of the warrant of authorization against the respondent-assessee were placed
before the High Court. As it would appear from the impugned order the
contents thereof were exhaustively reproduced by the High Court. The said
satisfaction note(s) have also been placed before us. A perusal of the file
containing the satisfaction note(s) indicate that on 8.6.2009 the Assistant
Director of Income Tax (Investigation), Nagpur had prepared an elaborate
note containing several reasons as to why he had considered it reasonable
to believe that if summons or notice were issued to the respondent to
produce the necessary books of account and documents, the same would not be
produced. The Assistant Director also recorded detailed reasons why he
entertains reasons to believe that the promoters of the respondent-assessee
company would be found to be in possession of money, bullion, jewellery
etc. which represents partly or wholly income which has not been disclosed
for the purposes of the Act

14. The said note was put up for consideration before the Additional
Director (Investigation) who on perusal of the same once again proceeded to
record elaborate reasons for his belief that the conditions precedent for
issuing warrant of authorization under Section 132 does exist in the
present case. Accordingly, the file was put up before the Director of
Income Tax (Investigation), Nagpur for issuing of warrant of authorization
for search of the residential as well as business premises of the assessee
and its Directors, if the Director of Income Tax (Investigation), Nagpur is
so satisfied. The aforesaid note of the Additional Director (Investigation)
is dated 8.6.2009.

15. The notes of the two officers i.e. Assistant Director (Investigation)
and Additional Director (Investigation) were perused and considered by the
Director (Investigation). The matter was also discussed. Thereafter the
Director (Investigation) recorded the relevant facts of the case and came
to the following conclusion:

“On an overall appreciation of the facts of the case I am satisfied that
M/s. Spacewood Furnishers P Ltd is suppressing its income substantially. I
am also satisfied that the company is not likely to produce the details of
such unaccounted income and the books of accounts and documents containing
details of such unaccounted incomes and assets if notices were to be issued
to it u/131 or u/s.142(1) of the I T Act. It is also reliably learnt that
the Directors S/Shri. Kirit Joshi and Vivek Deshpande and associated
concerns M/S. i3Space Systems (India) P Ltd., Spacewood Exports P ltd.,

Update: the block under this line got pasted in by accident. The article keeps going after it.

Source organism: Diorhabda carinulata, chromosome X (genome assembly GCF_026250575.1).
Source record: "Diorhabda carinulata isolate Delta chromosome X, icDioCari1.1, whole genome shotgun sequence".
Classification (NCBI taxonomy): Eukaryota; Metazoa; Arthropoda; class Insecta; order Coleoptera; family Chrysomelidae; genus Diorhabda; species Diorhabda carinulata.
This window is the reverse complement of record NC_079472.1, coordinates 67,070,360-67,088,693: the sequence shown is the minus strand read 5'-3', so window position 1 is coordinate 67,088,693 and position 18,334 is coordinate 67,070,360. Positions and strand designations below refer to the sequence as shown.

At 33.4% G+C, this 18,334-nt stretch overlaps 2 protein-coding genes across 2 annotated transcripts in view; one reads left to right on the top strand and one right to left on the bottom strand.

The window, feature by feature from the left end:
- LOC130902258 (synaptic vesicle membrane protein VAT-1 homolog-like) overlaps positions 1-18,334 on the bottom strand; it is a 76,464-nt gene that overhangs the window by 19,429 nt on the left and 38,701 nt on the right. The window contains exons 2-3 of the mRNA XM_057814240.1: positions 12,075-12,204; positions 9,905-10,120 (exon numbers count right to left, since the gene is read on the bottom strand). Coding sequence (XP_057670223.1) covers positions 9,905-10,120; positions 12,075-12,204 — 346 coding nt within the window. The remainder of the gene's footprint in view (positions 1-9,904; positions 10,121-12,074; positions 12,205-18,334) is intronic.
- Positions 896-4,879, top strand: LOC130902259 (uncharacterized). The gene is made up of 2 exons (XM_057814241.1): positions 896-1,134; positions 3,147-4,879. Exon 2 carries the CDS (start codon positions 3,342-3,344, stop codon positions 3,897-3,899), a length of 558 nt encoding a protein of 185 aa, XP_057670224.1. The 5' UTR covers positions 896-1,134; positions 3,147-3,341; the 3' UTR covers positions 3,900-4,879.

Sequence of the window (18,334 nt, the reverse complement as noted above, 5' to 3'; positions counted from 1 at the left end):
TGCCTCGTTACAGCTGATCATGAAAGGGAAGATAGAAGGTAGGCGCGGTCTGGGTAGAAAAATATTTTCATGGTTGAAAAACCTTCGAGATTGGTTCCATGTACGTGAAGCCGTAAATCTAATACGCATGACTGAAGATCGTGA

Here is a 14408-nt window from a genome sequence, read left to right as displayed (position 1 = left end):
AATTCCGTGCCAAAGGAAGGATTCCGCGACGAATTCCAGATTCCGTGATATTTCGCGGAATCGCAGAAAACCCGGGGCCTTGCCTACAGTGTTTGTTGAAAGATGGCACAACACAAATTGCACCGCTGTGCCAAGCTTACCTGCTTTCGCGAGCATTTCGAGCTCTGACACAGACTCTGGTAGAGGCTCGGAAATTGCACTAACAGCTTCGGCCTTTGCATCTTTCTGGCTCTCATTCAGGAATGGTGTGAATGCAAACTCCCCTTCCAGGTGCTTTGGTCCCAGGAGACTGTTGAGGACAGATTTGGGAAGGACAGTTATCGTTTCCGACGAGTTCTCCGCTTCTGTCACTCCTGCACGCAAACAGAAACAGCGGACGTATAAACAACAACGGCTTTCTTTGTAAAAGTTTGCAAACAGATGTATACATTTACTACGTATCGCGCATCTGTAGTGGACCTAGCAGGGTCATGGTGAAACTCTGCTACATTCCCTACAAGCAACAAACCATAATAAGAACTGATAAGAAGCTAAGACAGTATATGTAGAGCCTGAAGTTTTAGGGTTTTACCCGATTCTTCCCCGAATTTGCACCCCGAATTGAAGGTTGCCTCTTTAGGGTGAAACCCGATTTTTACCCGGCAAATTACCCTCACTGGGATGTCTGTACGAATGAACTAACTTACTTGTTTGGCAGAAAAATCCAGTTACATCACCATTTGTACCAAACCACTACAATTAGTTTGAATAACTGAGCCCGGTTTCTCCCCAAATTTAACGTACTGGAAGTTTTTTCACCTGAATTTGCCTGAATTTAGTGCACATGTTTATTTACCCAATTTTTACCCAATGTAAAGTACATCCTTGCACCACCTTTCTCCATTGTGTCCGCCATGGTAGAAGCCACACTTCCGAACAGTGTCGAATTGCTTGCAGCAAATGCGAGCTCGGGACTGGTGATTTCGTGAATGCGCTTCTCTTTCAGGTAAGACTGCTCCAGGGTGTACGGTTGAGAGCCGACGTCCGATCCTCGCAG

Spacewood Hongkong P Ltd., i3space Hongkong Ltd. and Spacewood Nest P Ltd
are also in possession of undisclosed income / assets and books, documents
containing details of such unaccounted incomes. It appears that a
substantial portion of such unaccounted money is being held in cash also.
The Directors are maintaining luxurious life styles out of such unaccounted
income. I am also satisfied that these companies and the directors are not
likely to furnish the details of such unaccounted incomes and assets if
notices were to be issued to them u/s.131 or 142(1) of the I.T. Act. I am
therefore satisfied that this is a fit case for exercise of powers vested
u/s.132 of the Act to search the persons (M/S. Spacewood Furnishers P Ltd,
its associated concerns and Directors mentioned above) and the premises
mentioned in the note of the ADIT to seize unaccounted assets and documents
and evidences relating undisclosed income.”

The Director of Income Tax (Investigation), Nagpur thereafter
put his signature dated 9.6.2009 on the said note.

16. There is an endorsement to the following effect at the bottom of the
said note again under the signature of the Director (Investigation) –

“DGIT (Inv) Pune may kindly peruse the above satisfaction note and
grant administrative approval for the search and seizure action.”

17. On 11.6.2009 the matter was considered by the Director General of
Income Tax (Investigation) Pune who recorded the following view :

“I have gone through the notes of ADIT (Inv), Nagpur and Addl.DIT (Inv.),
Nagpur. The satisfaction note of DIT (Inv.) Nagpur has also been perused. I
find that DIT (Inv.) Nagpur has got adequate information to arrive at his
satisfaction that search and seizure action is required to be undertaken in
the case of M/s. Spacewood Furnishers P. Ltd. promoted by Shri Kirit Joshi
and Vivek Deshpande. Accordingly, the proposal of the DIT (Inv.) Nagpur to
take action u/s 132(1) of the Act is approved.”

18. The High Court by the impugned order dated 9.12.2011 has taken the
view that in the present case there are four satisfaction notes of four
different authorities. One of the said authority i.e. Assistant Director is
not the competent authority under Section 132 of the Act. The Additional
Director and the Director who are competent authorities to issue the
warrant of authorization, though had recorded their satisfaction, have not
taken the final decision to issue the authorization and each such authority
had passed on the file to his immediate superior, namely, the Additional
Director to the Director and the Director to the Director General. The High
Court further held that it is eventually the Director General who took the
decision to issue the search warrant but the said decision was not on the
basis of its own satisfaction but on the basis of the satisfaction recorded
by the Director of Income Tax (Investigation). Consequently, the High Court
held that the satisfaction mandated by Section 132 of the Act was not that
of the authority who has issued the search warrant, thereby vitiating the
authorization issued.

19. The High Court further held that each of the satisfaction notes was
in loose sheets of paper and not a part of a single file maintained in
proper sequence and order with due pagination. Therefore, according to the
High Court, it is possible that the file containing the satisfaction
note(s) was manipulated and thus is of doubtful credibility.

20. The High Court also held that the materials indicated by the
department in the counter affidavit and the additional affidavit filed
before it were at variance with what was revealed by the satisfaction
note(s) placed before the Court. Even if the satisfaction notes alone are
to be gone by, the essential details with regard to source of information;